As assistant director of the Irish Research Council, Irvine launched that inaugural action plan, which at the time was a first for a research funding agency in Ireland. Two years later a Gender Equality Taskforce was asked to address issues uncovered in the national review. That led to a focus on a sexual harassment and the creation of a Framework for Consent in higher education institutions in 2019. A National Intersectionality Working Group was then established, and that led to the development of a National Access Plan and an Irish Public Sector Duty.
What the review and task force found was that systematic barriers existed in higher education institutions and its culture, which in turn meant that, according to Irvine, talent alone was not always a sole indicator for success. She said the reason women are not found in the most senior positions in the same proportion as men is because women face barriers toward advancement that are not experienced to the same degree by their male colleagues.
For example, Irvine said, if judging excellence is based on bibliometrics, are they being accepted as gender-neutral? Researchers found they were note and that in order to be judged equally as capable as a man, the woman had to produce 2.5 times as many research publications. Women were being held at a different standard than men, she said, since bibliometrics favors the sciences, a field where women are under-represented. Since the number of papers published is a time-bound metric, the disadvantage goes to anyone who has taken time out from an academic career or had less time in the field. As first authors, women receive fewer citations than men, women tend to publish more multi-author papers, yet men get greater credit for multi-author publications than women. The same applies for grant allocation money.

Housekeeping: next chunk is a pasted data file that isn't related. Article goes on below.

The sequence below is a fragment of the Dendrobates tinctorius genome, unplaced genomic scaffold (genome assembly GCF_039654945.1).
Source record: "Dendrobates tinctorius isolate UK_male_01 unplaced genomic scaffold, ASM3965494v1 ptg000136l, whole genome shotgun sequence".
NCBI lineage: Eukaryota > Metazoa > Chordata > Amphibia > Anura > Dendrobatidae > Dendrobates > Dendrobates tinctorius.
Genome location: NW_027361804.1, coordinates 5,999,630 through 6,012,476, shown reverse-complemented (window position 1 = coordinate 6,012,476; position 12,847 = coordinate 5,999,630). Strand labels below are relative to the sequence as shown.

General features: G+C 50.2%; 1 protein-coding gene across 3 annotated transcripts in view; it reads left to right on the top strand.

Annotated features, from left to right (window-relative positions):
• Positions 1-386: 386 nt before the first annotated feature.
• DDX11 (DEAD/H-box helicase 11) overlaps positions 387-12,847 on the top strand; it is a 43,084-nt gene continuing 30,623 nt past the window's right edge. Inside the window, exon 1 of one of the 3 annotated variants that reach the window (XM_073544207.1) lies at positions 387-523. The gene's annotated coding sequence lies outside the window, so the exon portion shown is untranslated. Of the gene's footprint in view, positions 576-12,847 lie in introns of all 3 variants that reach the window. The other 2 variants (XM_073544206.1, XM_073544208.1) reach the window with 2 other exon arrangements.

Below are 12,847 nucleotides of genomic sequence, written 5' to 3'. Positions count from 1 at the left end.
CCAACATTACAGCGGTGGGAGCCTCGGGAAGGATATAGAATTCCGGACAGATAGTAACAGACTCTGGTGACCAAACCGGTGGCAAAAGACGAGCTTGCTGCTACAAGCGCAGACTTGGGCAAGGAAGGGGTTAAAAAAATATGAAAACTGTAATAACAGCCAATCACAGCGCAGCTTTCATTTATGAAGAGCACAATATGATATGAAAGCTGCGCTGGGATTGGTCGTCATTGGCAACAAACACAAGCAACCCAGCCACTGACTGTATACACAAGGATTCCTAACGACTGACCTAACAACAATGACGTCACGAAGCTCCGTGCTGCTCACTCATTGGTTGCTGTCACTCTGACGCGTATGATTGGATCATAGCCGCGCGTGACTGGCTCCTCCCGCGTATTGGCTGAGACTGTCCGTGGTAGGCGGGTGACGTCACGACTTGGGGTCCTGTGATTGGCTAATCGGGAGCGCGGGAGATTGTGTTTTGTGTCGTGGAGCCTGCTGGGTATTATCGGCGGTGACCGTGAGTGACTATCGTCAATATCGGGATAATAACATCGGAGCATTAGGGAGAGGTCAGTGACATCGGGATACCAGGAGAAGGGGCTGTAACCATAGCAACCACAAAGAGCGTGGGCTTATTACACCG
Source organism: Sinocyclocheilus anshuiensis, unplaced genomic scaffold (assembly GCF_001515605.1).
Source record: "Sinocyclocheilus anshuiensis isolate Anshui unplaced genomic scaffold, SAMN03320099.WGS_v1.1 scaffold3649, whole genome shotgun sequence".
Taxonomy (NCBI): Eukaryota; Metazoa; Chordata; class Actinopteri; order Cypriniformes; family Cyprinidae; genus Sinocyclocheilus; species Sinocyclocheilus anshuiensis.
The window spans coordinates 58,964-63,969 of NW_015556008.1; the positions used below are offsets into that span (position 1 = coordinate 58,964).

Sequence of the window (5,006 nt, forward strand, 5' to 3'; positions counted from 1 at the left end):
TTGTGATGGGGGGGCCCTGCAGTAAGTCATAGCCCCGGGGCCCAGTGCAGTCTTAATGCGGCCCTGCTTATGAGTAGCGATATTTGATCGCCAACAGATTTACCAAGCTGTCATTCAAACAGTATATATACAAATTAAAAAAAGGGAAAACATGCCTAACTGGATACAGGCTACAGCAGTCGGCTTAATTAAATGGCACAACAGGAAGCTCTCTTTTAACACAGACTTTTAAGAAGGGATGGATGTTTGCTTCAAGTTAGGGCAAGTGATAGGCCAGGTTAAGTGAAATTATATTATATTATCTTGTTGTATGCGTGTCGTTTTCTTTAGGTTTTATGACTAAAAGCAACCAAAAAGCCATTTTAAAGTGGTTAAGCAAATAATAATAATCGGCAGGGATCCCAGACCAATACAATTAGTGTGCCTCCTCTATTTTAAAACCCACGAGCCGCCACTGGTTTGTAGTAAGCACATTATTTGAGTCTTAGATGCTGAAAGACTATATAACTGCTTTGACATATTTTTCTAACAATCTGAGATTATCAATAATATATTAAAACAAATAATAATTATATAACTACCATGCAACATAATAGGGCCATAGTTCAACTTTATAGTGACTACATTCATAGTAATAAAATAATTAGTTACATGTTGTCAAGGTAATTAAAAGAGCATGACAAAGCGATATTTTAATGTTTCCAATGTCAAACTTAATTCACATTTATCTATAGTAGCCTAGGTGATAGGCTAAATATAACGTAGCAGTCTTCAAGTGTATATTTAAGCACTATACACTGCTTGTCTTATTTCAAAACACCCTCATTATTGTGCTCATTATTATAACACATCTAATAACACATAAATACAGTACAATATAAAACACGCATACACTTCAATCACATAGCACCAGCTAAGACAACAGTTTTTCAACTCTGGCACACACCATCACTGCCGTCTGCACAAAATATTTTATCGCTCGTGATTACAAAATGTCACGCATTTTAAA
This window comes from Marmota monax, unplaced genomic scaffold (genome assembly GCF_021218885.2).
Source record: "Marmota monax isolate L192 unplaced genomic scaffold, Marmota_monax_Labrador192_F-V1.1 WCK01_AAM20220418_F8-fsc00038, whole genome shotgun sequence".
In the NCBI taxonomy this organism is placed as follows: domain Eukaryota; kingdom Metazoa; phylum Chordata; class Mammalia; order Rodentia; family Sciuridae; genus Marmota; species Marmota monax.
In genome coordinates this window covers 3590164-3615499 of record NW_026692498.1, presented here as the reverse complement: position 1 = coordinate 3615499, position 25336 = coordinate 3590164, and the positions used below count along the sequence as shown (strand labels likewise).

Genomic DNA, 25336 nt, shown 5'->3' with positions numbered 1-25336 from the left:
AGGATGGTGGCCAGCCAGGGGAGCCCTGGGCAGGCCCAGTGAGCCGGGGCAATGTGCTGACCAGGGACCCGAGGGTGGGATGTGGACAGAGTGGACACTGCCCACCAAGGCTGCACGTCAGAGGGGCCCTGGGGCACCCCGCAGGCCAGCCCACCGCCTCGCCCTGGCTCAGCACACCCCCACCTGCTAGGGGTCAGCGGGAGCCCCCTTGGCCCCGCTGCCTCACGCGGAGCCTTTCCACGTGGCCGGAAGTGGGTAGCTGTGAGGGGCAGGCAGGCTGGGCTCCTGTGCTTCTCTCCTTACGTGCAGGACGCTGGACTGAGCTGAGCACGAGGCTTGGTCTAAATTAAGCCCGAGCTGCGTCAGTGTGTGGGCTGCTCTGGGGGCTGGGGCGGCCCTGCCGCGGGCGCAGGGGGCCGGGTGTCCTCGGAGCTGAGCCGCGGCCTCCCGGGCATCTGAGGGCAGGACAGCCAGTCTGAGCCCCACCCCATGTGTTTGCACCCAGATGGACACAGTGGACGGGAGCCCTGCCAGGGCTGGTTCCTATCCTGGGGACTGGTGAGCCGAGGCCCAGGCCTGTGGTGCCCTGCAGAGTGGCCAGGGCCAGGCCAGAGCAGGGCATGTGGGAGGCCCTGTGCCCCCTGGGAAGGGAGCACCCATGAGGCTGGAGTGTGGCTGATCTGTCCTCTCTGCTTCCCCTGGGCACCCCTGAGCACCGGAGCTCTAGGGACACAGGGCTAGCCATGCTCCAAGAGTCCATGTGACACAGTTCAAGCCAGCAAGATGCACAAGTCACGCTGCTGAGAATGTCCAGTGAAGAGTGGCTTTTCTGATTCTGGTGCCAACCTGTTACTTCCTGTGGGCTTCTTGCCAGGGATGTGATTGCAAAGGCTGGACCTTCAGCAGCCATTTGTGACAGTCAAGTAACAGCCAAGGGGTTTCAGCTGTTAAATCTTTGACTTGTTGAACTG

There has been this myth that we needed to fix the women, Irvine noted. They were not succeeding due to their own behaviors or choices, was the thought, but research shows that what needs to be fixed is the environment. Women are as ambitious as men but are significantly less confident that they would succeed due to the current environment to judge them fairly. If transparency and leading by example are important, she said, then senior administrators should be required to demonstrate leadership in gender equality. Every higher education institution should also be required to have an institutional gender action plan that includes an annual assessment and progress report. Accountability would come through core grant funding, or the risk of losing funding. Irvine said the three largest research funding agencies in Ireland have already embraced those recommendations, and the Athena SWAN institutional certification is now used as the reviewer of those action plans and progress reports.